Bring large pot of water to boil over high heat. Add green beans; cook 5 minutes or until crisp-tender. Drain and rinse well with cold water. Drain thoroughly and place in large bowl with tomatoes.

Combine vinegar, garlic, salt and pepper. Gradually add oil, stirring constantly with a whisk. Drizzle over bean mixture, toss gently to coat. Top with freshly ground black pepper.

Read Full Post »

Gluten-Free Blueberry Muffins with Almond Flour

I’ve never been much of a baker, however once I made the decision to avoid all processed foods entirely, I knew with that choice came the fact that I would have to start experimenting with baking if I wanted to enjoy any baked goods again. Thankfully, there are many lovely gluten-free bloggers that have done a lot of the experimenting part for me and I can play around with their recipes. See for me, the problem with baking is that you can’t wing it the way you can with cooking. If you change a measurement or try a different flour, you can’t taste it as you go and tweak it, you have to completely bake it and wait to see what happens, if it’s wrong there is no fixing it. You either have to suck it up and eat said ‘failed experiment’ or start over.

Gluten-Free Blueberry Muffins with Almond Flour

Last week was the start of blueberry season locally and I came across this recipe while searching around. It sounded and looked so good, that I decided to just go for it and make a double batch. This way we can freeze one batch and take it with us on our road trip to Chicago this upcoming week.

I am so incredibly pleased with these muffins. I believe my exact words when I took the first bite were “HOLY F*CK THESE ARE AMAZING”. Seriously, not only are these the best gluten-free blueberry muffins I have ever had, these may be THE best blueberry muffins I have ever had. They plumped up perfectly, so light and airy. They have a delicious nutty flavor from the almond flour and the blueberries just burst in your mouth. This is the first time I have baked with the almond flour and I am very pleased with it. I can’t wait to try out more stuff.

Karina of Gluten-Free Goddess (who created this recipe), recently adopted being vegan on top of her already gluten-free diet, so her recipe used Ener-G Egg Replacer instead of eggs. Since we have been buying the beautiful organic free-range brown eggs direct from the farmer, we used those instead. If you are vegan, use Karina’s original recipe and make these muffins, you won’t regret it.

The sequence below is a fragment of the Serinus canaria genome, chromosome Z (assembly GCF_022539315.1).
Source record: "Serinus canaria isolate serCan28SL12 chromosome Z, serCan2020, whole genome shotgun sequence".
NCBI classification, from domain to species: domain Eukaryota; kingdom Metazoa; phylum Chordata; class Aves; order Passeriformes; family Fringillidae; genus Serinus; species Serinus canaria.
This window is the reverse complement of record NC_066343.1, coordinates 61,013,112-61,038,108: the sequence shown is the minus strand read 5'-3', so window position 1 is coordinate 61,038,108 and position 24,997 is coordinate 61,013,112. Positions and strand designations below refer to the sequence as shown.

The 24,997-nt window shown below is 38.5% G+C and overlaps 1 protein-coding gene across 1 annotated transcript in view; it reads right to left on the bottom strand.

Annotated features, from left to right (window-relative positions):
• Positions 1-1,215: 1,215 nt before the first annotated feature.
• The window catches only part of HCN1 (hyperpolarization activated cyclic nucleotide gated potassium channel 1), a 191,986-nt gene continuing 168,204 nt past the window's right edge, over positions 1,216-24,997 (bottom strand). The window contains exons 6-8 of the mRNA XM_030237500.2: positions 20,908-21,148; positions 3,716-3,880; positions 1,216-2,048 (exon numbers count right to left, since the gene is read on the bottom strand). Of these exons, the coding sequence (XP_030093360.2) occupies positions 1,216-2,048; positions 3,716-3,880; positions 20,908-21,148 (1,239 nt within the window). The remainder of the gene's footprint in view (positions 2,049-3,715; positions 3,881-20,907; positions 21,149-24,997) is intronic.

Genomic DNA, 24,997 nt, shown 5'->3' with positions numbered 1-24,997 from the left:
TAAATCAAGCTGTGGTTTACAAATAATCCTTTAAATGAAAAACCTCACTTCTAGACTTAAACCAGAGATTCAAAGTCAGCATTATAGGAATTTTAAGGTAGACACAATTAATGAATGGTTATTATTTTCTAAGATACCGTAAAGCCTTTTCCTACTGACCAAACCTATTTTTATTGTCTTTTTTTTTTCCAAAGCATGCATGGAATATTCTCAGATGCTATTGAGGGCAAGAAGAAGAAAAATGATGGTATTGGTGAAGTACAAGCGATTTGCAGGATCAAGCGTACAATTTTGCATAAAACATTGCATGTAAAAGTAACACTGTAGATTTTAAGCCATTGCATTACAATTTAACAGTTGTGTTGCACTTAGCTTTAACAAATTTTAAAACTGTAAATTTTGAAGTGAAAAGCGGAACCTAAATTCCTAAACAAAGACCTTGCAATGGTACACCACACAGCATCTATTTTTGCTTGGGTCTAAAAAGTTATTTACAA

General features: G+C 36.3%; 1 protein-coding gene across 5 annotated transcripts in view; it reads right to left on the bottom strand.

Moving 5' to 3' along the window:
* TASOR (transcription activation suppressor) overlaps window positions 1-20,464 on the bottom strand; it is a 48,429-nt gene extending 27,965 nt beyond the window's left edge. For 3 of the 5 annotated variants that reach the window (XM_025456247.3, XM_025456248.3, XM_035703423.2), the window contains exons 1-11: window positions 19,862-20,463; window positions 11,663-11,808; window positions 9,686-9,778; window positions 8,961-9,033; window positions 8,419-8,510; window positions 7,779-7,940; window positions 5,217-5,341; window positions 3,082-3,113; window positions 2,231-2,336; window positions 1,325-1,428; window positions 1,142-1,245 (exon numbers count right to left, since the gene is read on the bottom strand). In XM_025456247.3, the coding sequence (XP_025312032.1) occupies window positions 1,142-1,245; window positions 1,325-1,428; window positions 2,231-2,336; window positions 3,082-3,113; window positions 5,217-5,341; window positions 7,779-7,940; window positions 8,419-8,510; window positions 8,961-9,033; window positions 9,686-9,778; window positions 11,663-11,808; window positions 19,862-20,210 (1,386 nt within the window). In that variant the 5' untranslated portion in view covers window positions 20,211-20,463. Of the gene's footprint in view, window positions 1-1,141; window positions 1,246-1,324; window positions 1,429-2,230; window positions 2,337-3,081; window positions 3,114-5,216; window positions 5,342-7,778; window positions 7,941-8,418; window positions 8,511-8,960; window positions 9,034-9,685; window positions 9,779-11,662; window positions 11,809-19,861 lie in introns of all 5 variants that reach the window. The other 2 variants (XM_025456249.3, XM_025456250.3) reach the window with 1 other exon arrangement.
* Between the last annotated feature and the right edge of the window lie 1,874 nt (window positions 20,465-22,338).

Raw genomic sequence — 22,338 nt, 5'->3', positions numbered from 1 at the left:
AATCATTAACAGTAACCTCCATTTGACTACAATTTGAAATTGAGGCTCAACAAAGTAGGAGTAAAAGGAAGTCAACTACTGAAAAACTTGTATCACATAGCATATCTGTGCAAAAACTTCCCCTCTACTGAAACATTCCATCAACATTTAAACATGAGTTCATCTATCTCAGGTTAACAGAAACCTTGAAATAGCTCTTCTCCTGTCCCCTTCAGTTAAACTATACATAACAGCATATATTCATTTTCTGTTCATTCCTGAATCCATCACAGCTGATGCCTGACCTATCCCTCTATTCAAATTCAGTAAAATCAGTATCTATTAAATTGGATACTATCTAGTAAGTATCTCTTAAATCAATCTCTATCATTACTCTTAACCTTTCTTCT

Gluten-Free Blueberry Muffins with Almond Flour


Gluten-Free Blueberry Muffins with Almond Flour

makes a baker’s dozen
adapted from Gluten Free Goddess

Preheat the oven to 375 degrees F. Line a standard muffin tin with paper liners.

Whisk together:

1 1/3 cups almond meal (I used Bob’s Red Mill Almond Flour)
1 cup sorghum (or brown rice flour, if desired)
1/2 cup tapioca starch or potato starch (not potato flour!)
1/2 teaspoon sea salt
1/2 teaspoon baking soda
1 teaspoon baking powder
3/4 teaspoon xanthan gum

Beat in:

1 1/3 cups organic light brown sugar
2 tablespoons light olive oil
1/2 teaspoon vanilla
2-3 organic free-range egg whites (depending on the size, you are looking to get 1/4 cup of liquid), beaten until frothy
1/2 cup warm water, more as needed, up to 3/4 cup
1 teaspoon fresh lemon juice

Beat the batter until it is smooth, like a slightly thickened cake batter.

Add in:

1 pint fresh blueberries, washed and patted dry

Stir gently and briefly.

Plop the blueberry muffin batter into the twelve lined cups. You’ll probably have some xtra- for a baker’s dozen.

Bake in the center of a preheated oven for 23 to 25 minutes, until golden and firm to the touch. A wooden pick inserted into the center should emerge clean.

Cool the muffin pan on a wire rack for five minutes. Gently pop the muffins out to continue cooling on the rack (don’t cool them in the hot pan- they’ll get soggy).

If your muffins are soggy or slightly underdone– due to unforeseen oven temperature variations– place them back into the warm oven directly on the center rack for five minutes or so.

Wrap and freeze cooled muffins for future breakfast treats or road trips 😉

Gluten-Free Blueberry Muffins with Almond Flour

Thanks for this lovely recipe Karina, I am forever indebted to you.

Read Full Post »

Penne with Pistachio Pesto, White Beans and Arugula
I am not super crazy about this photo, but it was late and I was hungry so I did my best.